Tooltips are often referred to as prompt boxes (or information prompt boxes). A prompt box can provide the user with corresponding prompt information with strong interactivity and freedom. Today we’re not going to talk about how to achieve powerful interactions, but how best to recreate them visually and apply them to different scenarios.


The above image is a screenshot of the UI effects encountered in the normal work scene. The Tooltips box shown above basically overlays the common UI style. To summarize briefly:

  • A prompt box with a border
  • Solid color (or transparent solid color) prompt box
  • Prompt box with inner shadow (or outer shadow)
  • Prompt box with border + gradient
  • Prompt box with border + transparency background
  • Tip Box Triangle Indicates the tip box with rounded corners and shadows

There may be another UI style for the prompt that I haven’t touched. With so many UI styles, front-end implementation can be challenging, especially when multiple effects are combined. For example, with a border + inner and outer shadow + gradient (or transparency) + rounded triangle, etc. Basically combines the various UI styles mentioned above.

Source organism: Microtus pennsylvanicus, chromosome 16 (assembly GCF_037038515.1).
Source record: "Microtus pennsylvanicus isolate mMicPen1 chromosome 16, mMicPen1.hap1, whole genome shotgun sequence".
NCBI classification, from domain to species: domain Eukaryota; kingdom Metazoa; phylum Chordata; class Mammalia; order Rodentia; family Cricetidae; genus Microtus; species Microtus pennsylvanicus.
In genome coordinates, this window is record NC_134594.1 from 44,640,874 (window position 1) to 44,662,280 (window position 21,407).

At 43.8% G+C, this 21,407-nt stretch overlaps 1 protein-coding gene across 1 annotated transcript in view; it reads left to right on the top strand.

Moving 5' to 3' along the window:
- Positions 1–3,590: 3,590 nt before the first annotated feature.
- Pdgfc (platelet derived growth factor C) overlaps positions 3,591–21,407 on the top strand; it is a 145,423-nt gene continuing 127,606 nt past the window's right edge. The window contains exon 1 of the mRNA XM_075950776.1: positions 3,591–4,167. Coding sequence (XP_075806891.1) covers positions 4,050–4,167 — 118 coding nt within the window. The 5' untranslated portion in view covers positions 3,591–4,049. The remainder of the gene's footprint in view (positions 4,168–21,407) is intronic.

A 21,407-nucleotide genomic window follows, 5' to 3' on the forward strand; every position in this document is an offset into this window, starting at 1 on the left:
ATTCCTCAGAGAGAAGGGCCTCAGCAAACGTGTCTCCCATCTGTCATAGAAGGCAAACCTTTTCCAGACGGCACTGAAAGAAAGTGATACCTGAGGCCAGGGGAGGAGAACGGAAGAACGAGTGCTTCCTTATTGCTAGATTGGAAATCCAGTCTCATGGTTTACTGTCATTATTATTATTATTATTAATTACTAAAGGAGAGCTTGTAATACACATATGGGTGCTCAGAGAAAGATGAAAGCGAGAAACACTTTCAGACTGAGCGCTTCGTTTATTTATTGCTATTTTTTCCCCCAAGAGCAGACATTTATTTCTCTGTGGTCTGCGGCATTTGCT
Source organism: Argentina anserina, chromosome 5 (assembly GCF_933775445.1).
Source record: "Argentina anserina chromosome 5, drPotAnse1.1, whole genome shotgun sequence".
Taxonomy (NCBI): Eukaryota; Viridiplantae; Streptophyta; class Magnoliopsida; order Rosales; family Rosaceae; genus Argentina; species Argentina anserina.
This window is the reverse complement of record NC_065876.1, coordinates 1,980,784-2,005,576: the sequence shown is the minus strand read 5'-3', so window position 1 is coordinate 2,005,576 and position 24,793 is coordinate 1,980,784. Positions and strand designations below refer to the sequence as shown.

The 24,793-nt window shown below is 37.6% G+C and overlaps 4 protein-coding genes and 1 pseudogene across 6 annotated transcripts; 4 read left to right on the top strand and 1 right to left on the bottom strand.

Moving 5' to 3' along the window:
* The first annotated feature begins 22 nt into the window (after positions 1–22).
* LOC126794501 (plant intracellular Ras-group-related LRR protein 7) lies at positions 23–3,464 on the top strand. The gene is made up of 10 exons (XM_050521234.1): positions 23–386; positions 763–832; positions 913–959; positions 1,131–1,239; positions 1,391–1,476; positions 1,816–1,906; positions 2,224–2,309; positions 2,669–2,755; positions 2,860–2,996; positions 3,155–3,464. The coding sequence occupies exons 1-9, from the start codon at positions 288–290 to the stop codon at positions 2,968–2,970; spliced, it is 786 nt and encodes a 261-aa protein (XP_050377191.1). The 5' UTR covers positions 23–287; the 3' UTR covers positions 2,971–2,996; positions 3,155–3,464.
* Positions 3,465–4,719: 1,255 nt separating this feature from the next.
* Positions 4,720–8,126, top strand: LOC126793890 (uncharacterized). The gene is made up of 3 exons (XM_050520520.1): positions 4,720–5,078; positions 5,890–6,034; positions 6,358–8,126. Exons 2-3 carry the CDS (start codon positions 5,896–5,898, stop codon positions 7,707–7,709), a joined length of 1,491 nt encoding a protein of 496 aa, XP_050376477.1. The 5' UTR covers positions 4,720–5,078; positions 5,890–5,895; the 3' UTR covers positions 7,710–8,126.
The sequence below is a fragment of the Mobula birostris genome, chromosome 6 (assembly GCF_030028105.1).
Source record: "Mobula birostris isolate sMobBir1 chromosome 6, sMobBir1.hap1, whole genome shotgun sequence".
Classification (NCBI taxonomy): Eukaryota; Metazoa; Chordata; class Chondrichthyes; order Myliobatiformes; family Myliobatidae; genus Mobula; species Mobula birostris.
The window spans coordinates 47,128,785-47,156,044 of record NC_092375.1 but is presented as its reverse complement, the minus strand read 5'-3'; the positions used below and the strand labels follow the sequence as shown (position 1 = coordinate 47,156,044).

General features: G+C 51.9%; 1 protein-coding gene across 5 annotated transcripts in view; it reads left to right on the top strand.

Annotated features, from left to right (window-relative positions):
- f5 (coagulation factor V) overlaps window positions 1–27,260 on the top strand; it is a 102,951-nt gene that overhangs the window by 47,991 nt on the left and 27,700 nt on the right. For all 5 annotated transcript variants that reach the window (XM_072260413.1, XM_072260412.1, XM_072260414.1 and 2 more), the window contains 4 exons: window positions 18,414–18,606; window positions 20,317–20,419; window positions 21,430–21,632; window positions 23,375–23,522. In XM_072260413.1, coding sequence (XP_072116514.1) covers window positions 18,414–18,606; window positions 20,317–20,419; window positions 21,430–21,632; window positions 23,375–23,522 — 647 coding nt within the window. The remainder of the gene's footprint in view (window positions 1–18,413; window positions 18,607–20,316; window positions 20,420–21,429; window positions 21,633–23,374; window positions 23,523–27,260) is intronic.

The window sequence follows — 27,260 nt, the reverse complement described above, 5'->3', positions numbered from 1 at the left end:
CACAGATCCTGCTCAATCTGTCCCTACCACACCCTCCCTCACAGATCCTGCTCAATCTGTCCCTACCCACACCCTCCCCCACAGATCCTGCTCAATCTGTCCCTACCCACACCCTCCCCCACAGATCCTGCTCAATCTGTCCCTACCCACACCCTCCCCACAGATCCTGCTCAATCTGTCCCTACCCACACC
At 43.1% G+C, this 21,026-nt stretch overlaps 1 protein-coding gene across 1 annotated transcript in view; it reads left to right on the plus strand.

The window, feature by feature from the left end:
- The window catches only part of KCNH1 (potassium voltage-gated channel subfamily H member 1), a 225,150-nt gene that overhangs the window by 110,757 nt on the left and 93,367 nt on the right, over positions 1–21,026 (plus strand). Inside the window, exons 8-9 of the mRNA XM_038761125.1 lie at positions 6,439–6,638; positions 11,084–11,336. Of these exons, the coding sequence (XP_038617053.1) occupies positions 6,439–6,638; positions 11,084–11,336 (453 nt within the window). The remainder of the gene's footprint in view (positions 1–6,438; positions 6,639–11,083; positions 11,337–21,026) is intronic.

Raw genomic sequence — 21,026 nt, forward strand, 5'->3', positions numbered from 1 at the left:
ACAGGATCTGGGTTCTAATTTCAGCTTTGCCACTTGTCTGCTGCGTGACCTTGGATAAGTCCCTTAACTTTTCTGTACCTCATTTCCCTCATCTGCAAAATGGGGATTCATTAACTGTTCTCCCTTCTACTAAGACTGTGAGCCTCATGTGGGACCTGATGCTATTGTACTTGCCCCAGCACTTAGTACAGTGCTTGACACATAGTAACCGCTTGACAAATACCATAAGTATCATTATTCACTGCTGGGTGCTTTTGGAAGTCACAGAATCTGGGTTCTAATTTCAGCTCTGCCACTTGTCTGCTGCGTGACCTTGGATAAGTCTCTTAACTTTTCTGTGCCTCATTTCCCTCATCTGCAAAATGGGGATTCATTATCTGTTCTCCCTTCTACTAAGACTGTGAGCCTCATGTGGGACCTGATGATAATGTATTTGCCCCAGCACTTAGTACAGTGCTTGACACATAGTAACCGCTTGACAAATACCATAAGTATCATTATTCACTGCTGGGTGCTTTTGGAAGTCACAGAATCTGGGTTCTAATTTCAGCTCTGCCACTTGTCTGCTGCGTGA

Clip – path scheme

The above image is usually implemented by using CSS to draw sharp corners and stitching them together. A good solution is as follows:

Let’s briefly introduce the clip-path solution:

The prompt box is divided into two parts, one is a square, the other is a triangle, and then the two are joined together to form a prompt box. So the whole coordinate diagram is as follows:

Assuming that the size of the prompt box is W x h and the border thickness is H1, the following coordinate points are needed to draw the box with the notch:

` `

  • d1coordinates(0, 0)
  • d2coordinates((50% - b), 0)or((w / 2 - b), 0)Among thembIt’s half the length of the opposite side of the triangle, which we’ll talk about later
  • d3coordinates((50% - b - h1), h1)((w / 2 - b - h1), h1)
  • d4coordinates((50% + b + h1), h1)((w / 2 + b + h1), h1)
  • d5coordinates((50% + b), 0)or((w / 2 + b), 0)
  • d6coordinates(100%, 0)(w, 0)
  • d7coordinates(100%, 100%)(w, h)
  • d8coordinates(0, 100%)(0, h)

` `

The coordinate points are placed in the clip-path’s polygon() function, and the final cut looks like this

clip-path: polygon( 0 0, calc(50% - 4px) 0, calc(50% - 7px) 2px, calc(50% + 7px) 2px, calc(50% + 4px) 0, 100% 0, 100% 100%, 0 100%, 0, 0);Copy the code

The other thing is the triangle part, if our triangle is a 10px x 10px and we rotate it 45deg. The diagonal length of a square can be calculated by using some trigonometric formulas and the known side lengths of the square: